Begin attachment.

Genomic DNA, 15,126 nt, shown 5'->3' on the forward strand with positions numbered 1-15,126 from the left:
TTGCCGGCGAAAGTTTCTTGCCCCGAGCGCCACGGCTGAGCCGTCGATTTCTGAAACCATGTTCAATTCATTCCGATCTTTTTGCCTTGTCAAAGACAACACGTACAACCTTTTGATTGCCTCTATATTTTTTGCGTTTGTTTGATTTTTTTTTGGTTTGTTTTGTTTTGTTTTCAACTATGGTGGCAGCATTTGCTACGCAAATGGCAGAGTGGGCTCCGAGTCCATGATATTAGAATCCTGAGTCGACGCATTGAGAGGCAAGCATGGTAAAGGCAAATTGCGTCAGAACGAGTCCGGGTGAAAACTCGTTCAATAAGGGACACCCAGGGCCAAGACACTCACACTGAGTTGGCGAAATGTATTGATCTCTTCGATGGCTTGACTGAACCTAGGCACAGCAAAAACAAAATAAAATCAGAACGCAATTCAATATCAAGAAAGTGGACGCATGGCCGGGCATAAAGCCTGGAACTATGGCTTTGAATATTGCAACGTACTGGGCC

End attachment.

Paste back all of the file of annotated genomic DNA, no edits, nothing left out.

Genomic DNA, 15,126 nt, shown 5'->3' on the forward strand with positions numbered 1-15,126 from the left:
TTGCCGGCGAAAGTTTCTTGCCCCGAGCGCCACGGCTGAGCCGTCGATTTCTGAAACCATGTTCAATTCATTCCGATCTTTTTGCCTTGTCAAAGACAACACGTACAACCTTTTGATTGCCTCTATATTTTTTGCGTTTGTTTGATTTTTTTTTGGTTTGTTTTGTTTTGTTTTCAACTATGGTGGCAGCATTTGCTACGCAAATGGCAGAGTGGGCTCCGAGTCCATGATATTAGAATCCTGAGTCGACGCATTGAGAGGCAAGCATGGTAAAGGCAAATTGCGTCAGAACGAGTCCGGGTGAAAACTCGTTCAATAAGGGACACCCAGGGCCAAGACACTCACACTGAGTTGGCGAAATGTATTGATCTCTTCGATGGCTTGACTGAACCTAGGCACAGCAAAAACAAAATAAAATCAGAACGCAATTCAATATCAAGAAAGTGGACGCATGGCCGGGCATAAAGCCTGGAACTATGGCTTTGAATATTGCAACGTACTGGGCC